There are number of ways scammers use to target your money or personal details. These scams include support sites for services such as Office365, iCloud, Gmail, etc. They will charge you for the service and steal your credit card details. Software activation scam sites will steal your activation code and they may resell it at a low cost.
There have been many articles about these types of scams, including one we posted earlier this year about support scams – https://securingtomorrow.mcafee.com/consumer/consumer-threat-notices/mcafee-customer-support-scam.
In this article, we would like to provide more examples of the scam sites and tips to help you spot them and avoid entering your personal information.
Scam sites may include these major services’ names in their domains, and include links for the official sites, to appear like legitimate (authorized) support for these companies.
The screenshots below are examples of various types of scam sites.
This one is an example of a software activation scam site. It targets users who are confused about how to set up their software. As shown below, the scammer asks users to enter their personal information and the activation key, pretending to help with the software setup.
On the same page, it provides the details on how to find the activation key and how to set up the software.
After following these steps and entering the personal information, you get an error as shown in the screen shot below.
At this time, the scammer has already received the user’s information, which could then be used for financial gain. As the error occurs, they expect the user to call the numbers above and they will charge the user for that call, even though they can get the same service for free from the respective software companies. This activation code can then be sold at a low cost on pirated software sites.
When you encounter a site which you suspect to be a support scam, try Googling its phone number. You may be surprised that a lot more of other support scam sites with the same phone number will appear in the results. In this example, the same number is linked to at least 4 other support scams.
For these sites, they have the same appearance as shown in the screenshot below.
The below screenshot shows a typical scam site that tries to mimic the official site but is not as professional. It only provides the phone number and contact form, and nothing else.
Users may encounter these sites in various ways:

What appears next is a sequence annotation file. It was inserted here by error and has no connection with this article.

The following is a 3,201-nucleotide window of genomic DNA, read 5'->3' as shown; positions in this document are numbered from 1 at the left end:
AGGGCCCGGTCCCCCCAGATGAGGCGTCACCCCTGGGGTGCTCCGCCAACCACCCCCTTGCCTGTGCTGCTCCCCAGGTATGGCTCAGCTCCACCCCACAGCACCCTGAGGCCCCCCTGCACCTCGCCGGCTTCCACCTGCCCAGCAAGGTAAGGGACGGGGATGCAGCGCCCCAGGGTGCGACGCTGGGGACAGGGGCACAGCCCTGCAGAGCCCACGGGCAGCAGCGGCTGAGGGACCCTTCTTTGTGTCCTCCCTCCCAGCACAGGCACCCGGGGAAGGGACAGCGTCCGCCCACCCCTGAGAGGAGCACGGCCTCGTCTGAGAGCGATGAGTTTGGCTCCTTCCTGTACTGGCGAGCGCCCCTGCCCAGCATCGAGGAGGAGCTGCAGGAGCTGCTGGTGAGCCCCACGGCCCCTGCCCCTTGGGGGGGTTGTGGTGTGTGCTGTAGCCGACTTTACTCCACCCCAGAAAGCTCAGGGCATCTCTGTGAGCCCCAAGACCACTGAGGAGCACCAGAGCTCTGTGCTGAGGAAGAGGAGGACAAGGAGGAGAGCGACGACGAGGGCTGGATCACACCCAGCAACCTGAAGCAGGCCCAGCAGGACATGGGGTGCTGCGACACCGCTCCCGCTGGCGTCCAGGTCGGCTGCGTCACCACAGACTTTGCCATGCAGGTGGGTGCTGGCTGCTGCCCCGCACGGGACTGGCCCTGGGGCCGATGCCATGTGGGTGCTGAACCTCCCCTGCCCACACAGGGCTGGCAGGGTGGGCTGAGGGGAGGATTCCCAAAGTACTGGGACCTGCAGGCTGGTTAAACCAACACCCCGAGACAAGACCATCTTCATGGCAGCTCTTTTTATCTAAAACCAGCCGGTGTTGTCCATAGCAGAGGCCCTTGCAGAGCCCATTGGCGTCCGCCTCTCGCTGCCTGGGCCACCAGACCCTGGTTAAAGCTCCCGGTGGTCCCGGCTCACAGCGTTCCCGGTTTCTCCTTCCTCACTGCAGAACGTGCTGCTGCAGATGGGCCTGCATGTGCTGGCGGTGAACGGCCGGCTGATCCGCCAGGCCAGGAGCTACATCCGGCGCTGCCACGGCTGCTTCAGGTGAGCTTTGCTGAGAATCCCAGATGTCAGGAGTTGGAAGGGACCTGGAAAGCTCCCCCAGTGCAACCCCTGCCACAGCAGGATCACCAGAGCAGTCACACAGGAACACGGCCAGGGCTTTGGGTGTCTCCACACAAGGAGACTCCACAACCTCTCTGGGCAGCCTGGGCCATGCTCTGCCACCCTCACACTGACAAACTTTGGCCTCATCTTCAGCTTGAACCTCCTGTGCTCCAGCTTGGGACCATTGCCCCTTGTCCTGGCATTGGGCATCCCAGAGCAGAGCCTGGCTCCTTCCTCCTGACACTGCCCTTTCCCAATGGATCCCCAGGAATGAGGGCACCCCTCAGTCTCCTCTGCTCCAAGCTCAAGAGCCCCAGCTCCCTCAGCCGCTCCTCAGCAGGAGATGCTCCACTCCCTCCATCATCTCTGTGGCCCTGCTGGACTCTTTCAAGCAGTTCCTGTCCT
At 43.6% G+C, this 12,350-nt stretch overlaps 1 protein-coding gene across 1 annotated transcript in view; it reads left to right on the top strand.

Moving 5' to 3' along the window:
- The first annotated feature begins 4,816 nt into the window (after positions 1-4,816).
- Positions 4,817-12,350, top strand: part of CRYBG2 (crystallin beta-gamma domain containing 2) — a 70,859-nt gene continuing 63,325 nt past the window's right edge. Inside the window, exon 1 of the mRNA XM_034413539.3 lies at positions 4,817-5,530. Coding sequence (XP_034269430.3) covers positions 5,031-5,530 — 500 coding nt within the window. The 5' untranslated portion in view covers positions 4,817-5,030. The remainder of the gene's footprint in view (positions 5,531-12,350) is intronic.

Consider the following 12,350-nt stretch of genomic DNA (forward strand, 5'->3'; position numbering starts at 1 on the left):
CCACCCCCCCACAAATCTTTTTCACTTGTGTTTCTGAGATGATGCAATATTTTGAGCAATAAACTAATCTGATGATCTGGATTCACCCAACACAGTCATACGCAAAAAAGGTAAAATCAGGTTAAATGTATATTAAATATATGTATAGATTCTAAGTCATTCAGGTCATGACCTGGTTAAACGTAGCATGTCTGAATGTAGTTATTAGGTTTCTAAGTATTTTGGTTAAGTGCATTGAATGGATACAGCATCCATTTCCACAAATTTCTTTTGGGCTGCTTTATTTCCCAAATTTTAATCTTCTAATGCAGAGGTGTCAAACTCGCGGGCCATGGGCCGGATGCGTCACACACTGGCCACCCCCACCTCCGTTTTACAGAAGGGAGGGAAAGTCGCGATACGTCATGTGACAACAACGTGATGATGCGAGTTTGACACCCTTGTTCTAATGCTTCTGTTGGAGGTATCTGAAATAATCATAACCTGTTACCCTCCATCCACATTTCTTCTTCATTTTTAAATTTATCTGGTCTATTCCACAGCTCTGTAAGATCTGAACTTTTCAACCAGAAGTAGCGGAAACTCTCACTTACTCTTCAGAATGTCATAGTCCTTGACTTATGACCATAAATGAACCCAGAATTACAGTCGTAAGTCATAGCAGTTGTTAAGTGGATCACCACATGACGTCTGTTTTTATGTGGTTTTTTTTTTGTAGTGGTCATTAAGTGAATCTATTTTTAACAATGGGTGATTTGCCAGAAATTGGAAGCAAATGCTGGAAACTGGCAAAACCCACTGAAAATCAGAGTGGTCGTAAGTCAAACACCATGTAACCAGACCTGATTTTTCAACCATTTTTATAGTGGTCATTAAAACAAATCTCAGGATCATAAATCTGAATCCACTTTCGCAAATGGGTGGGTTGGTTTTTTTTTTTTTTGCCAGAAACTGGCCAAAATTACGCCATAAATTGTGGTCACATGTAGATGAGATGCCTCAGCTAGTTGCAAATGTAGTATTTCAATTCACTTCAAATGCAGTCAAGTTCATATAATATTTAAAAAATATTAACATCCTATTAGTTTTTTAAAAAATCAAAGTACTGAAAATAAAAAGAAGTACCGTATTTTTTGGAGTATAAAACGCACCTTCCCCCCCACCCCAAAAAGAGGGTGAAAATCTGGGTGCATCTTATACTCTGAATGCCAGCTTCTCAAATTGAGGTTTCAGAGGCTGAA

- By clicking on links from unsolicited emails.
- From pop-up ads from risky sites such as illegal movie streams.
- Ad campaign pop-ups from otherwise legitimate sites that have had malicious ads injected or not thoroughly vetted.
- Advertised in online classified ads, forum posts and blog sites.
- Advertised in Social media sites such as Facebook, Reddit, YouTube and Tumblr.
One way to be sure that you have the correct contact information is to get it from the legitimate website. When you search for the contact information, always make sure that the search result shows the link to the respective organization. Please be aware that this may not always come up on top of your search.
When you click the link in the search result, make sure that you land on the expected site.
Advice to Consumers:
Online users should be careful in their choices of trying to get technical support and activation setup.
Consumers should be aware that these companies will not send unsolicited email messages or unsolicited phone calls to request users’ personal or financial information to offer technical support to fix their computer or for activation setup.
As highlighted in this blog, a user will often be presented with a fake error screen to be tricked into calling a premium rate phone number. Warnings or error messages from legitimate companies never include their phone numbers.
Users do not have to pay for such a service which they can get from the respective companies directly for free. Also, software companies will never ask you to pay with Bitcoin or gift cards. Users should only use the official website and, if unsure, they should contact the official website via its contact form.
These tech support domains may be registered in various countries. Their lifespan may be short, like a year or two. Just for the examples listed in this article, the average domain life cycle was 2.1 years. They mimic the look and feel of the official web sites by copying the logo and other graphics, but they are often not quite as professional looking as the official ones.
If you find suspected scam sites, please submit them to McAfee for review at https://trustedsource.org as well as reporting to your local law enforcement.
The Below Discovered and Analyzed URLs are Covered By WebAdvisor